The US Department of the Interior plans to expand offshore oil and gas leasing off US coastlines. This expansion – not to mention the potential for catastrophic oil spills – off the Massachusetts Outer Continental Shelf could have severe impacts on fisheries, wildlife habitat, and geological resources.

Massachusetts and all of New England depend on a thriving coastal and ocean economy, and that success in turn depends on healthy coastal and ocean ecosystems. This expansion would place at risk natural resources like Stellwagen Bank National Marine Sanctuary, which provides feeding and nursery grounds for species like the endangered humpback and North Atlantic right whale, and the Northeast Canyons and Seamounts, biodiversity hotspots that are home to deep sea corals found nowhere else on Earth. It would also be a big step backwards in our fight against climate change.  

We submitted testimony in support of S.448, and you can help too.  

If your state representative or senator is a member of the Joint Committee on Environment, Natural Resources and Agriculture, contact them and urge them to report the bill favorably out of committee, so it can continue its path toward being signed into law. Even if your legislator isn’t on the Committee, you can ask them to contact Committee members in favor of the bill.

The mytilus seamount, part of the Northeast Canyons and Seamounts Marine National Monument, is home to a diverse array or corals. Photo credit: NOAA

A federal judge recently upheld permanent protection for certain areas of the Atlantic Ocean, along with nearly all of the Arctic Ocean, against the drilling expansion, but the federal government is appealing that decision. Even in the case of another court victory, much of the Atlantic Ocean is still at risk from expanded drilling. S.448 would provide an added layer of protection to lessen that risk.  

Most of our neighboring New England states are considering similar legislation, and if enacted, these bills collectively could help protect the entire region from offshore drilling-related activity in state waters. 

Contact your legislator today to help pass this bill! 

Communities Making the Right Choice

Across Massachusetts, communities are taking their energy decisions into their own hands.

Climate change is the single greatest threat facing the nature of Massachusetts, and we are already seeing its effects as warming temperatures, shifting seasons, and rising sea levels are disrupting the behavior of our wildlife and the ecosystems that support them. For their part, many communities are taking measures to prepare for impacts like extreme precipitation and flood risks, completing vulnerability assessments and developing action-oriented plans to improve their resiliency.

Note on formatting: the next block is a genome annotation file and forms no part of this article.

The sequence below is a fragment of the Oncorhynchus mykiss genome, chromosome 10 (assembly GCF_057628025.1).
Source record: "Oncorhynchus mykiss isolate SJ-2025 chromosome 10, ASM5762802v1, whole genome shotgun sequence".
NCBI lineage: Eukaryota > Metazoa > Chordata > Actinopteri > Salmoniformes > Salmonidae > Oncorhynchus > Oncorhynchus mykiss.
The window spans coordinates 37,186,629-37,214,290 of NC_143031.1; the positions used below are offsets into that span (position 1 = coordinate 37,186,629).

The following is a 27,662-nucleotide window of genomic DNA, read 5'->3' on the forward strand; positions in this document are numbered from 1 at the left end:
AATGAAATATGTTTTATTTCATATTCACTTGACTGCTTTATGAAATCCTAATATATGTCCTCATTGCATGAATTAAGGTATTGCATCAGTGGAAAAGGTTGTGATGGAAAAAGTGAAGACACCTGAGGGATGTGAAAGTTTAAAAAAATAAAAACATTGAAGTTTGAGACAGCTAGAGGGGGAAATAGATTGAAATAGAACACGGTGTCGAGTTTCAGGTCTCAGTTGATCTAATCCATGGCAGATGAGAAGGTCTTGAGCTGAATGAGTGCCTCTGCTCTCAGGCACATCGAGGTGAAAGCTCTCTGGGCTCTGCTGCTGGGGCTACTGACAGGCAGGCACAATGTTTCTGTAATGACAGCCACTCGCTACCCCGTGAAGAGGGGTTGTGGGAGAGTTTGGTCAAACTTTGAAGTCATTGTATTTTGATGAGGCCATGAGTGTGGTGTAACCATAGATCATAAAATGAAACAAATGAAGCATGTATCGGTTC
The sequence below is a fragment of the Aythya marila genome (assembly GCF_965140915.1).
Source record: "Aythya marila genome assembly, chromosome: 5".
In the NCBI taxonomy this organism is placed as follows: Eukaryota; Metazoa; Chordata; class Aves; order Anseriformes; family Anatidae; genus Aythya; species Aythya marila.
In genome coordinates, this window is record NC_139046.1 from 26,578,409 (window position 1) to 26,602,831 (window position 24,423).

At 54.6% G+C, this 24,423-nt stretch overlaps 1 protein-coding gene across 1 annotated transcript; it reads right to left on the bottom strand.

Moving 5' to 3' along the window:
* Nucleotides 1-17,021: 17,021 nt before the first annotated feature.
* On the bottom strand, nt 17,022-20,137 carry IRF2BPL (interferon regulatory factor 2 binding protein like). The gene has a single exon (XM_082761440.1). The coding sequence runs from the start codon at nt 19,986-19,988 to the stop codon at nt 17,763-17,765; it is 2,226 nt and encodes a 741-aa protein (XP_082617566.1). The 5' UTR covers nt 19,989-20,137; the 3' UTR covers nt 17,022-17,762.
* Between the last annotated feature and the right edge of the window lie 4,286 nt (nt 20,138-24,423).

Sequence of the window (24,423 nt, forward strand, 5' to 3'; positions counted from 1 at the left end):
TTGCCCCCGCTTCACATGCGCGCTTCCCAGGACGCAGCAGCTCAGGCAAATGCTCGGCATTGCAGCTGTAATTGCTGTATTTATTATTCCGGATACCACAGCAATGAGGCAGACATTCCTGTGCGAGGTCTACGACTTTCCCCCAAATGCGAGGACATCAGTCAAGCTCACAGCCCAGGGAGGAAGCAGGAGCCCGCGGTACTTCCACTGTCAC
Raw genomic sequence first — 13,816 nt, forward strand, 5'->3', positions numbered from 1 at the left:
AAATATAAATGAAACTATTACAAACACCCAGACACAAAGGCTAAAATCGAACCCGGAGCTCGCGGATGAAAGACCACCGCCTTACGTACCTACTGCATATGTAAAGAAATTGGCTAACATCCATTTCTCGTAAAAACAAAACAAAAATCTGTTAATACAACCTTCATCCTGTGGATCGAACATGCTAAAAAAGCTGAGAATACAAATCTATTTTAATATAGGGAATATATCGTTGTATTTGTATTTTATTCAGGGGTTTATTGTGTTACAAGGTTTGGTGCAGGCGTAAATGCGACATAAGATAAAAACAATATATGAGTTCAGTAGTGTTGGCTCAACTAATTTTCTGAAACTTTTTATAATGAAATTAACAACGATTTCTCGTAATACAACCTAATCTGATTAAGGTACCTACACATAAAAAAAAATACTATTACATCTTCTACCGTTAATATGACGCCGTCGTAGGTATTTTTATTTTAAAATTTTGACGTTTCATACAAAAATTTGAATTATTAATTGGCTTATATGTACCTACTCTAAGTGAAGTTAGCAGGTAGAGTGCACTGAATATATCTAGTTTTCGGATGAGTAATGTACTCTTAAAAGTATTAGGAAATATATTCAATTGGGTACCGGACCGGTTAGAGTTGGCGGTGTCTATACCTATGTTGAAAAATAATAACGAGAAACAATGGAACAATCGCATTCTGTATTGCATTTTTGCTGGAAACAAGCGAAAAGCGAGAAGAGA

Community members participate in a state Municipal Vulnerability Preparedness workhop, facilitated by Mass Audubon staff

But we still have an opportunity to prevent the worst of these impacts from occurring, if we take bold and immediate action. For our part, Mass Audubon has eliminated all carbon emissions from electricity use through the purchase of renewable electricity and through on-site generation of solar power from our own 44 photovoltaic arrays.

Local efforts to reduce emissions at the community level are another crucial way to make a difference. That’s why many communities have started incorporating renewable energy components into their Community Choice Aggregation (CCA) programs, allowing them to take control over their energy choices.

Through Massachusetts state law, CCA programs enable a city or town to choose the electricity supplier for its residents and businesses. When adopting a CCA model, communities also have the opportunity to increase the renewable energy content of their electricity supply.

Solar arrays provide energy for Mass Audubon’s Boston Nature Center. Photo credit: Kylee Wilson

For example, the Green Energy Consumers Alliance’s “Green Municipal Aggregation” model recommends communities add at least 5% more Class I renewable energy per year into their electricity supply, compared to the 1% per year required by the state through their Renewable Energy Portfolio Standard (RPS). Some communities also choose to set their initial base percentage higher – Brookline, for instance, has set their base percentage at 39% compared to the state’s 14%, and the City of Newton recently made the decision to set theirs at 60%!

Some communities, like Newton, Somerville, and all 21 towns on Cape Cod and Martha’s Vineyard have chosen to offer customers the option to “opt up” to 100% renewable energy by purchasing Class 1 Renewable Energy Certificates equal to their total electricity consumption for an additional fee.